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How Being Funny Saved My Bacon - What It Felt LIke To Be An English Immigrant In The United Kingdom

15/02/2017 10:47 GMT | Updated 15/02/2017 10:47 GMT

The best thing about turning 50 is the amount of comedy material that generously lands in my lap. I've finally found my calling in life. Making people laugh by taking the piss out of myself. All those foibles and idiosyncrasies that Father Nature (Oh come on, it couldn't possibly be a woman, could it?) hands out by the bucket load.

I've been on a bit of a roll writing about the menopause, middle age spread and heightened anxiety. Although something occurred to me the other day, what if I get better? I overcame a challenge with flying colours recently and I thought that that's one less thing to be funny about. I'll come to that one another time, but take my word for it, it was momentous.

I know I'm a funny lady because my mum told me so. And I see the fruits of my labour on the face of the person I'm talking to as it contorts into the kind of expression reserved for private appearances only. That's when you know you ARE bloody funny.

As a child my family moved around a great deal. This was very hard for my brother and I. Always the new kids on the block. The first day of school was like groundhog day for us. I recall on one occasion praying at night that I would wake up paralysed so that I wouldn't have to endure being the new girl again.

Northern Ireland (NI) 1978 was a very bad time to be an English resident. Everywhere we went there were slogans screaming 'Brits Out', even cut out of the high mounds of snow piled up on the sides of the roads. The people of NI wanted the British Army to leave; bombing was at a peak; cars left unattended were taken away and destroyed in controlled explosions; soldiers with big guns patrolled the streets and we were searched in every shop we entered. If we got lost in the wrong area we were right to be scared with our English Registration plate.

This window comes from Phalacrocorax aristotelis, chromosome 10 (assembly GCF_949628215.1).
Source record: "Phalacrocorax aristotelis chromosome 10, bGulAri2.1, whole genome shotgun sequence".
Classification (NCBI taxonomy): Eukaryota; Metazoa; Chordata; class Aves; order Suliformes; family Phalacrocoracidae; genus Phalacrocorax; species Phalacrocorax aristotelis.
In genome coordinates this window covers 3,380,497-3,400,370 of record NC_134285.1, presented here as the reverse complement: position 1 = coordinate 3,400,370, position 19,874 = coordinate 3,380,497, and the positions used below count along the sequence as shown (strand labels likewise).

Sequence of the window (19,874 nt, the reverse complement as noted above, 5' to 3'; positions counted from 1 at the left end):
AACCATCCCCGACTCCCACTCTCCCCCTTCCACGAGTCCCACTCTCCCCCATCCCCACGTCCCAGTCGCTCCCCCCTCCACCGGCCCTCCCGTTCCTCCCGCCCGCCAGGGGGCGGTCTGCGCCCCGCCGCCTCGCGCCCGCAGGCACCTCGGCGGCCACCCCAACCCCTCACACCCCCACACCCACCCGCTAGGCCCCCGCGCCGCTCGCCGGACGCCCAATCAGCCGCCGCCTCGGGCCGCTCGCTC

My parents finally changed our car registration when my mother was the target of makeshift missiles as she drove along the Falls Road in Belfast when Bobby Sands, member of the Provisional Irish Republican Army, died on hunger strike in HM Prison Maze in 1981.

So, there I was, Little Miss English thrown into the lion's den. Not the fault of the children, they learned from their parents that we/I was the enemy. I was 13 years of age, I could forgive the children, but not the teachers. It didn't matter that I was of Irish descent, I was from the country that as far as they were concerned had stolen their land; I was an alien, an unwelcome immigrant.

This is when the humour really started to kick in. Not easy, but a necessity to survive. It's awfully hard to kick someone's head in when you are laughing so hard you almost wet your pants. I was talented and skilled at impersonations and accents. I knew the words and songs to every advertisement on the television. I could do all the voices, and Cilla Black was my pièce de résistance. Being funny and smart saved me from years of bullying.

I was saved from being bullied by the children, but not the teachers. I was in a school play just before we were about to make the move back to England. I played a Belfast woman, my accent was spot on. The next day the maths teacher commended me on my performance, the same teacher that would make me answer questions with the number eight in the answer because it sounded SO FUNNY. He said, "it's a shame you are leaving just as we're getting used to you".

I learned how to judge and cater to my audience to save my backside. This is something that will live with me forever. Survival. Even if I am cured, I will always find the funny in everything. Being funny overcomes shyness, anxiety, bullying and insecurities. Laughter really is the best medicine, and nothing feels greater than being the one that makes it all happen.